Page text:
Prior to the Civil War, Danville emerged as a major market and manufacturing center for bright leaf tobacco. The town grew from a village to the third largest manufacturing center in Virginia between 1850-1860. By 1860-1861, the political picture in country was worsening daily. The individuals from Danville who were elected to the Virginia Convention to decide the issue of secession struggled to remain in the Union in the face of what they saw as a complete disregard of state rights. Many in Danville, and elsewhere, wrestled with this issue to the last minute. When no compromise could be reached, Danville's delegation voted for secession. They did so with misgivings, but once committed, were determined to do their part.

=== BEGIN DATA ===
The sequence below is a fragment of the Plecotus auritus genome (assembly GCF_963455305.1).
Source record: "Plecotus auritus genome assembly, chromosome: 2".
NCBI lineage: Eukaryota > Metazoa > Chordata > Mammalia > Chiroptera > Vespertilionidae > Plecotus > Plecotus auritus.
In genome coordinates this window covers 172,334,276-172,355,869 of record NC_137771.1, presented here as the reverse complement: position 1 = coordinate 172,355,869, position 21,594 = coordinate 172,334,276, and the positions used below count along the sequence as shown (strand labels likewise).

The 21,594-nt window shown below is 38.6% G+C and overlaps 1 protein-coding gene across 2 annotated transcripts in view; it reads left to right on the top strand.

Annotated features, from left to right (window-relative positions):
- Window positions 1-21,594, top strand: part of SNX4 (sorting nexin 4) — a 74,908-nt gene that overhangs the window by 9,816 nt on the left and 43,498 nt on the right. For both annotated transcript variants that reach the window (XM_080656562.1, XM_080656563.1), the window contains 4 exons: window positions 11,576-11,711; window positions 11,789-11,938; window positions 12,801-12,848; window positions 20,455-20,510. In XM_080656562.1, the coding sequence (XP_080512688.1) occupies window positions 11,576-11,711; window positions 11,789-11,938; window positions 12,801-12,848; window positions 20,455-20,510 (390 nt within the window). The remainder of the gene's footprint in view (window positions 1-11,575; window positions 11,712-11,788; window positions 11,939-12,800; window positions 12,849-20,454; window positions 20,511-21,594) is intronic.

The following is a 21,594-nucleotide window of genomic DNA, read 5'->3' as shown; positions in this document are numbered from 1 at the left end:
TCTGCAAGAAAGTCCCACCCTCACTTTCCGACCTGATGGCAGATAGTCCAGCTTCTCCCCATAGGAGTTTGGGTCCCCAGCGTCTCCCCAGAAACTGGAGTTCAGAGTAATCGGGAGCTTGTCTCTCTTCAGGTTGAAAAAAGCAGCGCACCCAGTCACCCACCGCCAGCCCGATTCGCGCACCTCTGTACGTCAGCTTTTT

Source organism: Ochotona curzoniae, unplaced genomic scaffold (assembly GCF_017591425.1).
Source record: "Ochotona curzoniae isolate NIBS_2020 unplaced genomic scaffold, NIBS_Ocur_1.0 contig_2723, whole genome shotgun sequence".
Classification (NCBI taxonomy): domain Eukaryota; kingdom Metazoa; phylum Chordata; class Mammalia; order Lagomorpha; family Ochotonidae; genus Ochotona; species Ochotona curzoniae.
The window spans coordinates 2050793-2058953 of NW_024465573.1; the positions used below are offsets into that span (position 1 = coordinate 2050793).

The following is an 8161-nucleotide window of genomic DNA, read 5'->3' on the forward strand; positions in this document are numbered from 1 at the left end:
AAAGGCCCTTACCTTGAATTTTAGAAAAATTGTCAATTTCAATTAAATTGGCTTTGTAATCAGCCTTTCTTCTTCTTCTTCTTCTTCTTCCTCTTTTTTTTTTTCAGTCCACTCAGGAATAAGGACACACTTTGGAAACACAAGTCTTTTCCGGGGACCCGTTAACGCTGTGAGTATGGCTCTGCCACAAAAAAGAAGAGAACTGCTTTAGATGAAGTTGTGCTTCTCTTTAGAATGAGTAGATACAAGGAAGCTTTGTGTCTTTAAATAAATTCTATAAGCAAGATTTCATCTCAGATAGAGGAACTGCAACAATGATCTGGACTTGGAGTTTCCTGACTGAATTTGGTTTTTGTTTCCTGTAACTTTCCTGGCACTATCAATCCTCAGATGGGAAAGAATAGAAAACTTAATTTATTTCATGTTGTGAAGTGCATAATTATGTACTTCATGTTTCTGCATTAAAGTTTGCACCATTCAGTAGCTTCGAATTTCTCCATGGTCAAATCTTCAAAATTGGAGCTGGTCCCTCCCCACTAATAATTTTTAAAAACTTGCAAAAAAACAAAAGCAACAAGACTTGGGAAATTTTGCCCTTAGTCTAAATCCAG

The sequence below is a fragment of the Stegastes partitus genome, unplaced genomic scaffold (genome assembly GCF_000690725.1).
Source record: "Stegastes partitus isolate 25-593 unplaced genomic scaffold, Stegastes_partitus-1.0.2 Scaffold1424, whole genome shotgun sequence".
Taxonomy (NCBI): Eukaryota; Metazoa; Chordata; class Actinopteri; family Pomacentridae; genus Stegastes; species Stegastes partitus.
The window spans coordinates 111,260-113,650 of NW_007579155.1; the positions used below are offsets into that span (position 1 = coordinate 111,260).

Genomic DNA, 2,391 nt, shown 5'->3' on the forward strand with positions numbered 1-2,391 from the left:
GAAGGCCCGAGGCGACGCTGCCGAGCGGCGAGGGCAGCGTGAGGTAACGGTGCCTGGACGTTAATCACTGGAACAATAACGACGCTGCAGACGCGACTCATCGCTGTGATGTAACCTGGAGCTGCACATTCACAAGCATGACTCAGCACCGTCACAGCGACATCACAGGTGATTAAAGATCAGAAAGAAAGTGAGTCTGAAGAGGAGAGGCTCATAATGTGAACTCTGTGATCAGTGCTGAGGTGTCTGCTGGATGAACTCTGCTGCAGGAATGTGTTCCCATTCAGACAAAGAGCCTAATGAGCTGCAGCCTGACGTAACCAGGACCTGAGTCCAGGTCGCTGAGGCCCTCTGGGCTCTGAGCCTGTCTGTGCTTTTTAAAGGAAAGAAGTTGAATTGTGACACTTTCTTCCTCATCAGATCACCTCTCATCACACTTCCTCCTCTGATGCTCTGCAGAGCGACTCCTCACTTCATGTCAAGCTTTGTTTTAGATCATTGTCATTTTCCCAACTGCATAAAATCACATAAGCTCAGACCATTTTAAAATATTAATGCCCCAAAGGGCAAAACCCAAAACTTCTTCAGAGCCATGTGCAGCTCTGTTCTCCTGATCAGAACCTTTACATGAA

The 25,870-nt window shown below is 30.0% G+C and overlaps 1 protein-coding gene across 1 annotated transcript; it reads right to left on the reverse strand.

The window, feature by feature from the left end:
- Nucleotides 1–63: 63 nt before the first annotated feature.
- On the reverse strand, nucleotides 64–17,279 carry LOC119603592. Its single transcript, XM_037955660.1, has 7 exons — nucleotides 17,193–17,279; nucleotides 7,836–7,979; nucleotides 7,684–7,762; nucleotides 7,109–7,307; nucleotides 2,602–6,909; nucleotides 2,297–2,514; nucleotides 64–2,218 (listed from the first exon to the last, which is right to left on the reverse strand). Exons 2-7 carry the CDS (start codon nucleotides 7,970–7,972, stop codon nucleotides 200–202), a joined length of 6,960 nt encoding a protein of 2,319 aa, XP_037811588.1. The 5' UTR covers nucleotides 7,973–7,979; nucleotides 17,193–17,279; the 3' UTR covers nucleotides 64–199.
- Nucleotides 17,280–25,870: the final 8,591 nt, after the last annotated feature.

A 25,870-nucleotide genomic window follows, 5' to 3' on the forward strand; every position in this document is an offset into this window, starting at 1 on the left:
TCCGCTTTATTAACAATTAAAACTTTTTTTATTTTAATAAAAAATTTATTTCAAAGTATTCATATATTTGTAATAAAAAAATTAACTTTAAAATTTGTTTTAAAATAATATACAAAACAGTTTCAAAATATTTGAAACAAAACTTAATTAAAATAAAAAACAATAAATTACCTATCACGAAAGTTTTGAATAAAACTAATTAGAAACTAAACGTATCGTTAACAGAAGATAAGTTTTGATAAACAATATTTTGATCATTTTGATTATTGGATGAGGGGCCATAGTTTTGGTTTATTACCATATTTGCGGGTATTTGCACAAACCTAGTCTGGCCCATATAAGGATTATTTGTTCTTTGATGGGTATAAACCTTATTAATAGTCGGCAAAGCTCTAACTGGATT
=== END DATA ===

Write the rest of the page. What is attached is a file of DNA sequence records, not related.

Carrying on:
"Between the Lines" investigates the effects of the Civil War on Danville and its residents. Learn how the city housed hospitals, prisons, and finally the President of the Confederacy, Jefferson Davis. Explore the impact of the railroads and the roles of women and African-Americans during this period of the city's history.